The American Immigration Council, the ACLU, the National Immigration Project of the National Lawyers Guild, and the National Immigration Law Center filed a complaintagainst the federal government, challenging its policies which deny due process to refugee mothers and children being detained in Artesia, NM. The complaint asks the court to halt deportations, calling Artesia a "deportation mill," created to send Central American mothers and children home to face certain harm, without any meaningful opportunity to be heard.
The Associated Press reports that fewer unaccompanied immigrant children are crossing the Texas-Mexico border, allowing the federal government to close three temporary shelters. The decline could be the result of searing summer temperatures or a messaging campaign that stresses the dangers of the journey and warns them they will not be allowed to stay. The article also notes that the removal time for many adults traveling alone has been reduced from 33 days to about four days.
The Second Circuit remanded to the BIA for further proceedings, finding that the IJ erred when it required the petitioner to demonstrate that political opinion was “the central” as opposed to “at least one central” ground for persecution by the Nepali Maoists.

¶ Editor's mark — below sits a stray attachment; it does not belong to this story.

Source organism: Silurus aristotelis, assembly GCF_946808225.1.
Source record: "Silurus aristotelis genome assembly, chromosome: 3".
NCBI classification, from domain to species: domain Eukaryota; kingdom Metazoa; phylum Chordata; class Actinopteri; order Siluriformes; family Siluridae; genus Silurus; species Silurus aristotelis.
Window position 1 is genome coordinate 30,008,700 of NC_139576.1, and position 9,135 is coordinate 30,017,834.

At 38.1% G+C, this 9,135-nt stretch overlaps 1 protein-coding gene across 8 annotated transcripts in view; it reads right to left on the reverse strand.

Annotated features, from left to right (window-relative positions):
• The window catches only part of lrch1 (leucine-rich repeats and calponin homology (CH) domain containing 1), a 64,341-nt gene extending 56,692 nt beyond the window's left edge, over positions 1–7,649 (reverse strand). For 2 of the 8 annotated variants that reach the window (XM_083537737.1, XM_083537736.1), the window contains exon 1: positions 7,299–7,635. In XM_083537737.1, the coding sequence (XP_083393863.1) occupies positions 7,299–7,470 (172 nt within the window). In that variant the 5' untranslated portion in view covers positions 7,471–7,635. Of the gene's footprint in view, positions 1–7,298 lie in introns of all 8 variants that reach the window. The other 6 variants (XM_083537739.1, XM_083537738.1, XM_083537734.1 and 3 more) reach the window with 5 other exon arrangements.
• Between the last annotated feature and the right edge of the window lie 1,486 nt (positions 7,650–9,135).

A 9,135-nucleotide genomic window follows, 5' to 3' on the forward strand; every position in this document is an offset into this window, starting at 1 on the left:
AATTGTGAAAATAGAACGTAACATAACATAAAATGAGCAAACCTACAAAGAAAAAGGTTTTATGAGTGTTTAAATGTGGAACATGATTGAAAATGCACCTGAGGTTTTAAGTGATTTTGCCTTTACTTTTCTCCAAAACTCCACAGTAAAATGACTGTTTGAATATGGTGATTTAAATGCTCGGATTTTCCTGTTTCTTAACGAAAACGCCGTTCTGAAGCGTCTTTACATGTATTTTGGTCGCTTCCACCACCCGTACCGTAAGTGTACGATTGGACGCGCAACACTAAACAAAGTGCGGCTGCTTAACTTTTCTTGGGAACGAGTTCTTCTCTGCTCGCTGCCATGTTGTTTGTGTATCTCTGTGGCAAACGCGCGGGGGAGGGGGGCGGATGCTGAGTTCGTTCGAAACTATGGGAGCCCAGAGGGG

The Seventh Circuit held the BIA abused its discretion in denying the continuance pending adjudication of the Form I-130, as a continuance was needed due to USCIS’s carelessness in losing supporting materials about the potential fraudulent nature of the petitioner’s second marriage.
http://ow.ly/ArKOn Reuters reports that as a result of Congress’s failure to pass a bill to address the humanitarian crisis at the border, DHS will transfer $405 million from other programs to deal with the crisis. The bulk of the transfer, about $270 million, will come from FEMA’s disaster relief fund. An additional $30 million will come from the Coast Guard, and CBP will move $70.5 million from other activities.
The Seventh Circuit remanded for the BIA to determine whether the petitioner took “substantial steps” to acquire permanent status within one year of his eligibility, as required under INA §203(h)(1)(A) prior to the BIA’s 2012 decision in Matter of O. Vasquez. The court found that retroactive application of the O. Vasquez rule, which requires the individual to have actually filed an adjustment application instead of taking “substantial steps” to file, was manifestly unjust in this case.